This is a free event an all tools and supplies are provided by the Truckee Roundhouse. All ages are welcome to attend. The Truckee Roundhouse is located at 12116 Chandelle Way, Suite E3, located next to Tahoe Food Hub in the Truckee Airport hangars. For more information or to volunteer as a Fixit Coach, visit keeptruckeegreen.org.

— Submitted to the Sierra Sun

‘Unlocking the Mystery of Coffee’ at Mountain Minds Monday

Tahoe Silicon Mountain, a local network of entrepreneurs and professionals, will host Scott Coleman, David Wilson and Gale Klenk, who will enlighten Tahoe Silicon Mountain on the “Mystery of Coffee.”

The panel will discuss sourcing and picking of the bean thorough the roasting process, to the delivery of the final product. They will also discuss how they provide opportunity for coffee producers who otherwise, might not have access to the USA market. The format will be a panel discussion with a period of prepared questions, and then time for questions from the audience.

Klenk is the founder of Sierra Pacific Coffer Roasters and head roaster for Sierra Pacific Coffee Roasters and Twisted Tree Coffee Roasters, Wilson is director of coffee at Coffeebar, and Coleman is the co-owner Glory Cloud Coffee.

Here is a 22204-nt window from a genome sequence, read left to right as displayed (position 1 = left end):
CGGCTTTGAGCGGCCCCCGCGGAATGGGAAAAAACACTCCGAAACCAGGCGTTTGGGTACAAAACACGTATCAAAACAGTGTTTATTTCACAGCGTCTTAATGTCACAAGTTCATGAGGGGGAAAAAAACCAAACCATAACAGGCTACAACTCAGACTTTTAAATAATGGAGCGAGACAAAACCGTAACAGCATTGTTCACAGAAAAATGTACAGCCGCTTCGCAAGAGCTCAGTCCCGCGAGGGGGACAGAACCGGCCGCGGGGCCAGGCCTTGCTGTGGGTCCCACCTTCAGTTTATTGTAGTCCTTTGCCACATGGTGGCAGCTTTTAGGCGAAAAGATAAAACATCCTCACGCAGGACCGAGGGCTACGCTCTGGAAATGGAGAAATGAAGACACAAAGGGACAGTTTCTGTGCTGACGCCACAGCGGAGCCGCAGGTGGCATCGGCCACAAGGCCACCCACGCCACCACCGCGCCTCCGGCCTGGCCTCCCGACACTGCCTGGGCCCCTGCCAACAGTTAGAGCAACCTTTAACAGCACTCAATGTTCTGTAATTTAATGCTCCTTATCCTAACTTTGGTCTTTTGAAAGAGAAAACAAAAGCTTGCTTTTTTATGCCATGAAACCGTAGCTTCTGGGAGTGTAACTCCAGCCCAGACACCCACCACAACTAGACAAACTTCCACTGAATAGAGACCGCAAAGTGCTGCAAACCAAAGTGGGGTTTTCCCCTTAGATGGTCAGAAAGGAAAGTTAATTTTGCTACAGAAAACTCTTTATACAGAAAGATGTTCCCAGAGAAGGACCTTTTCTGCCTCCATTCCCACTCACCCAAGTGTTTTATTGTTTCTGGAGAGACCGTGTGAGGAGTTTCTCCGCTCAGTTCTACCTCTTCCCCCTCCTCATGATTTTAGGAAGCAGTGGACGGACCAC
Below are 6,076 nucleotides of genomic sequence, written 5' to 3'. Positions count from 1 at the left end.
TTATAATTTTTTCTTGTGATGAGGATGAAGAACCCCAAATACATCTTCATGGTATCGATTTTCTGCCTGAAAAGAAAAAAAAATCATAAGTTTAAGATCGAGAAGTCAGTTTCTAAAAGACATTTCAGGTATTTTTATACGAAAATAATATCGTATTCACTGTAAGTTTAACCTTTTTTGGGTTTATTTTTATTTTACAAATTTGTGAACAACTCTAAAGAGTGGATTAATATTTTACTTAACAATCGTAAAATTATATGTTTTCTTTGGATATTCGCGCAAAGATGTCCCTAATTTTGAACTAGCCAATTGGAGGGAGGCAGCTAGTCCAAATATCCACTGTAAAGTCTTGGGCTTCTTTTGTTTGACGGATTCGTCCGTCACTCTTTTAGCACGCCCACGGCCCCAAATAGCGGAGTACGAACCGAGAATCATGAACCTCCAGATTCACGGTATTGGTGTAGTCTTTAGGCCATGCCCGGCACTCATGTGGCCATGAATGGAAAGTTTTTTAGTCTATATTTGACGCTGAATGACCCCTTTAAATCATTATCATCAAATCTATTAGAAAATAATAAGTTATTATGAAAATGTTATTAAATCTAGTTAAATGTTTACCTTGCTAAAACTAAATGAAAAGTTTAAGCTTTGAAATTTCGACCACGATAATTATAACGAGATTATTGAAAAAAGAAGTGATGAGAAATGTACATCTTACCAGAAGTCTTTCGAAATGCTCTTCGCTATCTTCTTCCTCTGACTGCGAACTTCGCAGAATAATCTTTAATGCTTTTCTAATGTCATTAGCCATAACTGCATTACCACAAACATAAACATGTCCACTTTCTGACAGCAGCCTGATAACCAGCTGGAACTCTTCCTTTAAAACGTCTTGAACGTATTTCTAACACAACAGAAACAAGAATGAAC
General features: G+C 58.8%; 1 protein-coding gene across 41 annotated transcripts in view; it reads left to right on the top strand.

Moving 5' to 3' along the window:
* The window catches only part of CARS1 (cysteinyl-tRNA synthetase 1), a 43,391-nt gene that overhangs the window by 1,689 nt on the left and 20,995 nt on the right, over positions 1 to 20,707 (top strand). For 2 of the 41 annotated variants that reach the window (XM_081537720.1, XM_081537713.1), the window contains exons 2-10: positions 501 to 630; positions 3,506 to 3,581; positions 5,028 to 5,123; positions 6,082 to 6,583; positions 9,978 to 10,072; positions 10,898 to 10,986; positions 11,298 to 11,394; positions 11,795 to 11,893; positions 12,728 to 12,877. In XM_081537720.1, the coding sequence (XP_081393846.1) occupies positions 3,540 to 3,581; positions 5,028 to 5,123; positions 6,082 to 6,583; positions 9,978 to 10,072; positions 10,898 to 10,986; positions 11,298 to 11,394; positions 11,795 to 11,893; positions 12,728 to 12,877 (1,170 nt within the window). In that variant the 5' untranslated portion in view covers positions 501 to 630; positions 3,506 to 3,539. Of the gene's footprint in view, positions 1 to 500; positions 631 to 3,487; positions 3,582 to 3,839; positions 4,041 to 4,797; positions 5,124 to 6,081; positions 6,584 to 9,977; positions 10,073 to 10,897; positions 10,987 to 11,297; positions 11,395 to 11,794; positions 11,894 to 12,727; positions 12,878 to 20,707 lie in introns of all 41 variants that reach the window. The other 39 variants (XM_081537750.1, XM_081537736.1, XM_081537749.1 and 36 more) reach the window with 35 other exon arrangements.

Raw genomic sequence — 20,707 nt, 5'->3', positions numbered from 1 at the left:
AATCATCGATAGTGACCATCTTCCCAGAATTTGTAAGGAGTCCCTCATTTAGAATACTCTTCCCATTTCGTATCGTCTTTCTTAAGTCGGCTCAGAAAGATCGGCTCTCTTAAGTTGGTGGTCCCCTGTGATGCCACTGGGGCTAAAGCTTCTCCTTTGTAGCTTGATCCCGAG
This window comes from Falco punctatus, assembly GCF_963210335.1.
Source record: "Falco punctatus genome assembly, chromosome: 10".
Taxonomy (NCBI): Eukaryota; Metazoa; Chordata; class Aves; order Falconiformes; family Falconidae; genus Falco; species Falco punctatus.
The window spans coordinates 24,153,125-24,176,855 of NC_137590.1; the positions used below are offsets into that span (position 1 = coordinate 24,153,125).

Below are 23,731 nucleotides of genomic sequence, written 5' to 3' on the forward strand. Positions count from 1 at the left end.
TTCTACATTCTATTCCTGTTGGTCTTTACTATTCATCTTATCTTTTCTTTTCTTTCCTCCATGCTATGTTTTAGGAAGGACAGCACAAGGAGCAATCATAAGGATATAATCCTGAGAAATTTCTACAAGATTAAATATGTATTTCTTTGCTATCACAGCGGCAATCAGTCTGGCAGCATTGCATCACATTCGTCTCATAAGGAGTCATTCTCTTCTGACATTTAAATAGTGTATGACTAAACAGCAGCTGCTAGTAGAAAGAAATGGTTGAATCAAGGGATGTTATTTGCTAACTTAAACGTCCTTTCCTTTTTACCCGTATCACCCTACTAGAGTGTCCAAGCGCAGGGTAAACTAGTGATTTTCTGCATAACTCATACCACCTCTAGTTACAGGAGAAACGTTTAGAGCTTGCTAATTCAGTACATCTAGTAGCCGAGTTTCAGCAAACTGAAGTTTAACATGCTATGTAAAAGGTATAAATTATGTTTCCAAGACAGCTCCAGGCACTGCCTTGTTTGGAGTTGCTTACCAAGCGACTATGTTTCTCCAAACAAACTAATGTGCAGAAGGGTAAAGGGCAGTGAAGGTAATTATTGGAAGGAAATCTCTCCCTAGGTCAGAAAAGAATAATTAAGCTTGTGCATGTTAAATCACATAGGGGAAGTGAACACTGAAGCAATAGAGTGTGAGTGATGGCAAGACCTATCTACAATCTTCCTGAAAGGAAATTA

Mountain Minds Monday is set for 6-8 p.m. Oct. 14 at Pizza on the Hill in Tahoe Donner, 11509 Northwoods Blvd., Truckee. Dinner will be available on a pay-what-you-can model ($5 minimum). Before and after the presentation, there will be time for networking.

Visit TahoeSiliconMountian.com for information.

Tahoe League for Charity presents community grants

The Tahoe League for Charity presented its 2019 grants during a September meeting to the following nonprofits:

Coralin Glerum represented Lake Tahoe Wildlife Care. She reported that the organization has a new rehabilitation center for rescued animals in South Lake Tahoe on Al Tahoe Boulevard. It is a 27-acre facility with 14 buildings housing anything from hummingbirds to bears that have been injured. The grant will be used for medical and dental services for these animals.

Meri McEneny represented American Association of University Women received our grant supporting one Tech Trek middle school student to attend a math and science camp at the UC Davis campus next summer. This is the 21st year that AAUW has participated in the Tech Trek program and to date, has sent 110 eighth grade girls to participate in programs that empowers and encourages them to think about themselves as future scientists.